Proof of ‘Intention to Leave’ on Visa Applications
What requirements need to be met in order to succeed in a visitor visa application?
Firstly, the purpose of visit requirements restricts certain activities for the visitor. Common purposes are holiday, family visits or transacting business. Secondly, the duration of the visit must be specified and it must not exceed six months. Thirdly, maintenance and accommodation requirements must be met by both the visitor and their sponsor, in family visitor visas. Lastly, a key requirement which shall be explained here is proof of intention to leave at the end of the allocated period of time.
How can an applicant prove their intention to leave the UK at the end of a visit?
The applicant must only prove their intention to leave to the low, civil standard of the balance of probabilities. All this means is that the immigration officer (or Immigration Judge if the visit visa reaches the appeal stage) must decide that it is more likely than not that the applicant will return. In order to meet this standard of proof, however, the applicant must submit circumstantial evidence to aid the immigration officer in making this judgement. The sponsor, too, may submit evidence to help provide a fuller picture of the intentions of the applicant.
The incentives that this applicant has to return to their home country will be considered. For example, if there are strong family, work or property commitments to return to then this will make a stronger application as the immigration officer is more likely to regard the proof of intention to leave requirement as being met.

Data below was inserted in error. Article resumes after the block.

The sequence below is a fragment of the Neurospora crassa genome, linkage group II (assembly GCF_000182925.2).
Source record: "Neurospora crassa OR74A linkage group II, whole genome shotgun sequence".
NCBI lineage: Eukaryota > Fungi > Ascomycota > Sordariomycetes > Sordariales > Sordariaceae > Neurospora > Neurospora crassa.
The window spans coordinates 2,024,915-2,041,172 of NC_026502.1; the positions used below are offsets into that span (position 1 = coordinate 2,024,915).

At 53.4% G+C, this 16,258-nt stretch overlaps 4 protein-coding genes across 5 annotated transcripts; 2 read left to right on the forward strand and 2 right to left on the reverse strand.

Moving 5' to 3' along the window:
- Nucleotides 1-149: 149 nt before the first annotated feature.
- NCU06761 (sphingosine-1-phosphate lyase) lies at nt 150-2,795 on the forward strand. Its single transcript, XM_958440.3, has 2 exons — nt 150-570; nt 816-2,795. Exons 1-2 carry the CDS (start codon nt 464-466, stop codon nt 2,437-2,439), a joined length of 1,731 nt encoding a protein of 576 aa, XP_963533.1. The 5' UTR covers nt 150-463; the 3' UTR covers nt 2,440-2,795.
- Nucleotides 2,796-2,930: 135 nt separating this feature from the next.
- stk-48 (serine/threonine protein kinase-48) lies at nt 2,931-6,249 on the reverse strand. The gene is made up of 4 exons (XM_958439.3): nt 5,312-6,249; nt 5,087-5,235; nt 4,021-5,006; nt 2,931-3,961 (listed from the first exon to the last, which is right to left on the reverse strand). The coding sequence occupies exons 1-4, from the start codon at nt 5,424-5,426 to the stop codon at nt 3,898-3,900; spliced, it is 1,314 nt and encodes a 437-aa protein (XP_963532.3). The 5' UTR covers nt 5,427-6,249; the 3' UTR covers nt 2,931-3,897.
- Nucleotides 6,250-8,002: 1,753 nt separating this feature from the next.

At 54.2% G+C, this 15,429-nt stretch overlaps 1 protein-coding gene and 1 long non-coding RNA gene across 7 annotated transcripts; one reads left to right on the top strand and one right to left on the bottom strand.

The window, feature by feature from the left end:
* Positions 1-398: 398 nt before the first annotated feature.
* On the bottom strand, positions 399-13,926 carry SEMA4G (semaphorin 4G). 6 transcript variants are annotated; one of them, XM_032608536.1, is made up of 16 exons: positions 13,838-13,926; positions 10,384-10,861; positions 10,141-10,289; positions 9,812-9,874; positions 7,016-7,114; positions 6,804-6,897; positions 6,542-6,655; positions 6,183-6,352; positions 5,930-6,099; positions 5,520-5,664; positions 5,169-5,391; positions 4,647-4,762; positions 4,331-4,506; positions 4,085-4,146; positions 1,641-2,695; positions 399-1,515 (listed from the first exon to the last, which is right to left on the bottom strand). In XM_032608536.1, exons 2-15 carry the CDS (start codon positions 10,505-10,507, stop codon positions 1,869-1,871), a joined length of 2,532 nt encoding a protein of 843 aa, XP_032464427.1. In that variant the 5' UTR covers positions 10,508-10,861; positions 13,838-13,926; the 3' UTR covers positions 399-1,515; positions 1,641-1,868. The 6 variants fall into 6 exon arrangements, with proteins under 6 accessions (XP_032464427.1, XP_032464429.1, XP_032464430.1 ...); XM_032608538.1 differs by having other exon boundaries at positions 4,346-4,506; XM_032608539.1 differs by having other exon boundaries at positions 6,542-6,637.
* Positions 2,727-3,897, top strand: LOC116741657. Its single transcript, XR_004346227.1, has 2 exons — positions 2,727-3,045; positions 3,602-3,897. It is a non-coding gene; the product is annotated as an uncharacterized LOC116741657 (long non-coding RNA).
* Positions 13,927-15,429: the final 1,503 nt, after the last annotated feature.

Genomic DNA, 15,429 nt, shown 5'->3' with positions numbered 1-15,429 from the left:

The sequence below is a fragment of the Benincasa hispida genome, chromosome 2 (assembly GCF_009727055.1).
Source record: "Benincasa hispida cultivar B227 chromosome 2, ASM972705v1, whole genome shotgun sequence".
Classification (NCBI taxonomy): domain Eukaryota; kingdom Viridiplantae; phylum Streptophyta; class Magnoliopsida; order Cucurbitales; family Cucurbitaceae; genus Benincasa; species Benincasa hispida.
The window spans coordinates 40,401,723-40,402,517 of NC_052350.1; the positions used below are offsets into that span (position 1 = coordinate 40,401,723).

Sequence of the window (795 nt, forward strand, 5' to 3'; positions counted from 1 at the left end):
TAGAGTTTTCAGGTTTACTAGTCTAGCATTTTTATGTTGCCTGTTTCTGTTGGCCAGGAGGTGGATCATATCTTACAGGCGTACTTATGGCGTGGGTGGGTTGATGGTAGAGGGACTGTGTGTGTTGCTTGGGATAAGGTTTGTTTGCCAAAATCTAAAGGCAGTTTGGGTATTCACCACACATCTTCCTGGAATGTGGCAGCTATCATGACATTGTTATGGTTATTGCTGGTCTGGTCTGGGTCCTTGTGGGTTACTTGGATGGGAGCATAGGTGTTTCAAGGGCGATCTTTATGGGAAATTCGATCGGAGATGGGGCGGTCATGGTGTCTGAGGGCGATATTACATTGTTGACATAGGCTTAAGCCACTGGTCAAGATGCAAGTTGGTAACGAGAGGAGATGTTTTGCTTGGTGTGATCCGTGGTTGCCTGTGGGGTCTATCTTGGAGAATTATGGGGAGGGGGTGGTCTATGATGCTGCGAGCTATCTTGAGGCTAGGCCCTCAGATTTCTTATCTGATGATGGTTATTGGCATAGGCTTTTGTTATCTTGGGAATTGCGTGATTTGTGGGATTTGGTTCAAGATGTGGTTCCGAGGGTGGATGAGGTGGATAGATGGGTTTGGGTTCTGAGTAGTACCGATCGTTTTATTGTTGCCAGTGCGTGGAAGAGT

However, the tribunal has ruled that an apparent lack of incentive to return should not itself be treated as a reason to refuse a visit visa application. Otherwise, travellers with a relative lack of engaged or committed lives would have less chance to travel perhaps precisely at the stage of their life when there are able to do so.
A lack of incentive can be taken into account if further requirements are not met and in developing a fuller picture of the applicant’s overall intentions. It is common for this requirement to be cited in Reasons for Refusal letters (Notice of Immigration Decisions) precisely because it is not as straightforward for the applicant to prove.
Additionally, an applicant must show that they can meet the cost of the return or an onward journey from the UK. The purchase of the return or onward ticket is the simplest way to prove this to an immigration officer or Judge.
Is there stereotyping and discrimination when considering the difference in economic circumstances between the home country of an applicant and the UK?
There are many cases where this reasoning is demonstrated by immigration officers and Entry Clearance Officers who judge a difference in national economic circumstances as an incentive to overstay a visit visa.
For more information on:
- What is the basis of government scepticism about the intention of visitors to return home?